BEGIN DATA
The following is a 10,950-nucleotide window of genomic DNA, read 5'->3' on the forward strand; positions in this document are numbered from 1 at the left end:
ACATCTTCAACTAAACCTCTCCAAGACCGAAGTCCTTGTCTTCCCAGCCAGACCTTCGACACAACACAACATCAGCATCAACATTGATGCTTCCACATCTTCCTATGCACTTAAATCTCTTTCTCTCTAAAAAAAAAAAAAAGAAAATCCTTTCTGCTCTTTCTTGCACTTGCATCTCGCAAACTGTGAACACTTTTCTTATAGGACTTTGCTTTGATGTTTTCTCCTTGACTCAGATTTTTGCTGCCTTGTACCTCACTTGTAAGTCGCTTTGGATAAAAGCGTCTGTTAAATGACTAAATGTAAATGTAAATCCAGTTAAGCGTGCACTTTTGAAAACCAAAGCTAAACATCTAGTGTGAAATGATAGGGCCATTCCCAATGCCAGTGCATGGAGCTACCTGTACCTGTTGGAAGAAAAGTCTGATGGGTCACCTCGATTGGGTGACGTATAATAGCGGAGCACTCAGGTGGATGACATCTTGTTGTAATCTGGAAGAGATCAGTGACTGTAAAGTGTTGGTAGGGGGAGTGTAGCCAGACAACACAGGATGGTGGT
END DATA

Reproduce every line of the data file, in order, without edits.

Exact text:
The following is a 10,950-nucleotide window of genomic DNA, read 5'->3' on the forward strand; positions in this document are numbered from 1 at the left end:
ACATCTTCAACTAAACCTCTCCAAGACCGAAGTCCTTGTCTTCCCAGCCAGACCTTCGACACAACACAACATCAGCATCAACATTGATGCTTCCACATCTTCCTATGCACTTAAATCTCTTTCTCTCTAAAAAAAAAAAAAAGAAAATCCTTTCTGCTCTTTCTTGCACTTGCATCTCGCAAACTGTGAACACTTTTCTTATAGGACTTTGCTTTGATGTTTTCTCCTTGACTCAGATTTTTGCTGCCTTGTACCTCACTTGTAAGTCGCTTTGGATAAAAGCGTCTGTTAAATGACTAAATGTAAATGTAAATCCAGTTAAGCGTGCACTTTTGAAAACCAAAGCTAAACATCTAGTGTGAAATGATAGGGCCATTCCCAATGCCAGTGCATGGAGCTACCTGTACCTGTTGGAAGAAAAGTCTGATGGGTCACCTCGATTGGGTGACGTATAATAGCGGAGCACTCAGGTGGATGACATCTTGTTGTAATCTGGAAGAGATCAGTGACTGTAAAGTGTTGGTAGGGGGAGTGTAGCCAGACAACACAGGATGGTGGT